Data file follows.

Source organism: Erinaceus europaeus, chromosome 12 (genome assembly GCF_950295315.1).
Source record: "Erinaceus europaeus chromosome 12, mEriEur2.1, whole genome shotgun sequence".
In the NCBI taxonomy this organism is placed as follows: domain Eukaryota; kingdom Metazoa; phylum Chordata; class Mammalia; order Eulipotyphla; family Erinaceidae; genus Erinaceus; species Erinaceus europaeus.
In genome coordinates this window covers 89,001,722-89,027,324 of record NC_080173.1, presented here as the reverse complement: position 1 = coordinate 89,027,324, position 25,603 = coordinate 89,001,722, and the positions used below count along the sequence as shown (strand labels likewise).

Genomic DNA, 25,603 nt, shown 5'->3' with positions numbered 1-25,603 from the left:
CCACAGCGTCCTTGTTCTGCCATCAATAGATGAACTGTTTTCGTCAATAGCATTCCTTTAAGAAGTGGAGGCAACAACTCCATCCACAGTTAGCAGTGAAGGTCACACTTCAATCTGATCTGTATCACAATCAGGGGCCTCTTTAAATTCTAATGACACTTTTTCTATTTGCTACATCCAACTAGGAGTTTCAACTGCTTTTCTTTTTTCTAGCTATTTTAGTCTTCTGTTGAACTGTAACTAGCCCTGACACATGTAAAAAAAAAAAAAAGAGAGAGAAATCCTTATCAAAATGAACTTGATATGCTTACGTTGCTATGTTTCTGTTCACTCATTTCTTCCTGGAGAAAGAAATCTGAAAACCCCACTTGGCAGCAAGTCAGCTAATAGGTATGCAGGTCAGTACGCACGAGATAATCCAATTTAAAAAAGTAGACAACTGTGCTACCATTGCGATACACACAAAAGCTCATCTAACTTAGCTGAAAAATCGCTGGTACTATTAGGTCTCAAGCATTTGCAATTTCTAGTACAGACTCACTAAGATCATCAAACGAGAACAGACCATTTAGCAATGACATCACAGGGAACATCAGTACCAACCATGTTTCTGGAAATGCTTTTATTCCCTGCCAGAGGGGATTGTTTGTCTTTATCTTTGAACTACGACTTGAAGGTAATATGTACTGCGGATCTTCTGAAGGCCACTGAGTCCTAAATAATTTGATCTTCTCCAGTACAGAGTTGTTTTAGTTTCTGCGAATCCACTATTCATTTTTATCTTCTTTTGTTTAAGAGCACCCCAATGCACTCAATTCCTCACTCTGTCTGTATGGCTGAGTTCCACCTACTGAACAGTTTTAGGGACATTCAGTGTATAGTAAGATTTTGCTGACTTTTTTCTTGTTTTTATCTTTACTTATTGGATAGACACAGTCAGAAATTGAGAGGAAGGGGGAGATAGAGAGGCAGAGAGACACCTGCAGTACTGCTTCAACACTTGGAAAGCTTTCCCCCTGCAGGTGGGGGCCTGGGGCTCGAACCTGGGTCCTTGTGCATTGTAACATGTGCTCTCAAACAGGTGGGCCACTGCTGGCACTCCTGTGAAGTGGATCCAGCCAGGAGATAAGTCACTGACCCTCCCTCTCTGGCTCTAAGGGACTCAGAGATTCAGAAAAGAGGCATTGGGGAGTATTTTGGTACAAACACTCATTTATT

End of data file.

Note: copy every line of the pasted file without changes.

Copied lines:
Source organism: Erinaceus europaeus, chromosome 12 (genome assembly GCF_950295315.1).
Source record: "Erinaceus europaeus chromosome 12, mEriEur2.1, whole genome shotgun sequence".
In the NCBI taxonomy this organism is placed as follows: domain Eukaryota; kingdom Metazoa; phylum Chordata; class Mammalia; order Eulipotyphla; family Erinaceidae; genus Erinaceus; species Erinaceus europaeus.
In genome coordinates this window covers 89,001,722-89,027,324 of record NC_080173.1, presented here as the reverse complement: position 1 = coordinate 89,027,324, position 25,603 = coordinate 89,001,722, and the positions used below count along the sequence as shown (strand labels likewise).

Genomic DNA, 25,603 nt, shown 5'->3' with positions numbered 1-25,603 from the left:
CCACAGCGTCCTTGTTCTGCCATCAATAGATGAACTGTTTTCGTCAATAGCATTCCTTTAAGAAGTGGAGGCAACAACTCCATCCACAGTTAGCAGTGAAGGTCACACTTCAATCTGATCTGTATCACAATCAGGGGCCTCTTTAAATTCTAATGACACTTTTTCTATTTGCTACATCCAACTAGGAGTTTCAACTGCTTTTCTTTTTTCTAGCTATTTTAGTCTTCTGTTGAACTGTAACTAGCCCTGACACATGTAAAAAAAAAAAAAAGAGAGAGAAATCCTTATCAAAATGAACTTGATATGCTTACGTTGCTATGTTTCTGTTCACTCATTTCTTCCTGGAGAAAGAAATCTGAAAACCCCACTTGGCAGCAAGTCAGCTAATAGGTATGCAGGTCAGTACGCACGAGATAATCCAATTTAAAAAAGTAGACAACTGTGCTACCATTGCGATACACACAAAAGCTCATCTAACTTAGCTGAAAAATCGCTGGTACTATTAGGTCTCAAGCATTTGCAATTTCTAGTACAGACTCACTAAGATCATCAAACGAGAACAGACCATTTAGCAATGACATCACAGGGAACATCAGTACCAACCATGTTTCTGGAAATGCTTTTATTCCCTGCCAGAGGGGATTGTTTGTCTTTATCTTTGAACTACGACTTGAAGGTAATATGTACTGCGGATCTTCTGAAGGCCACTGAGTCCTAAATAATTTGATCTTCTCCAGTACAGAGTTGTTTTAGTTTCTGCGAATCCACTATTCATTTTTATCTTCTTTTGTTTAAGAGCACCCCAATGCACTCAATTCCTCACTCTGTCTGTATGGCTGAGTTCCACCTACTGAACAGTTTTAGGGACATTCAGTGTATAGTAAGATTTTGCTGACTTTTTTCTTGTTTTTATCTTTACTTATTGGATAGACACAGTCAGAAATTGAGAGGAAGGGGGAGATAGAGAGGCAGAGAGACACCTGCAGTACTGCTTCAACACTTGGAAAGCTTTCCCCCTGCAGGTGGGGGCCTGGGGCTCGAACCTGGGTCCTTGTGCATTGTAACATGTGCTCTCAAACAGGTGGGCCACTGCTGGCACTCCTGTGAAGTGGATCCAGCCAGGAGATAAGTCACTGACCCTCCCTCTCTGGCTCTAAGGGACTCAGAGATTCAGAAAAGAGGCATTGGGGAGTATTTTGGTACAAACACTCATTTATT